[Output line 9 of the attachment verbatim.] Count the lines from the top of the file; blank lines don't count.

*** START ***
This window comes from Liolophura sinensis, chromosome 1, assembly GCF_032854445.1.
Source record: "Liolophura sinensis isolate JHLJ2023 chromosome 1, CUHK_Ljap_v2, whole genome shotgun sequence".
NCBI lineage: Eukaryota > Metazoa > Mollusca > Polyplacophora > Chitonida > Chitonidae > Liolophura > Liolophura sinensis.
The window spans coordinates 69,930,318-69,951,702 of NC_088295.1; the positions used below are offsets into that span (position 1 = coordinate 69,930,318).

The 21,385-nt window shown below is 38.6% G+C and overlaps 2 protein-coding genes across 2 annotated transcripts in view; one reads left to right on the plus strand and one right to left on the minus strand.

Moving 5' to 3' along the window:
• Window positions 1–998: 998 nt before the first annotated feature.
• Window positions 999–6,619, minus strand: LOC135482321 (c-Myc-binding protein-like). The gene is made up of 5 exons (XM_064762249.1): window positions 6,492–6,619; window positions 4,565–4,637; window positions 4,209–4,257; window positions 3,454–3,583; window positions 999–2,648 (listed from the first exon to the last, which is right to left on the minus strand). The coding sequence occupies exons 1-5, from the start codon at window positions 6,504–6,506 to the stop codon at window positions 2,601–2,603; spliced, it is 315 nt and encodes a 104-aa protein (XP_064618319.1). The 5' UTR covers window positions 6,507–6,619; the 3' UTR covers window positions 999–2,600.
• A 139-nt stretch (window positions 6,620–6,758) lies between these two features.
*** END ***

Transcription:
• A 139-nt stretch (window positions 6,620–6,758) lies between these two features.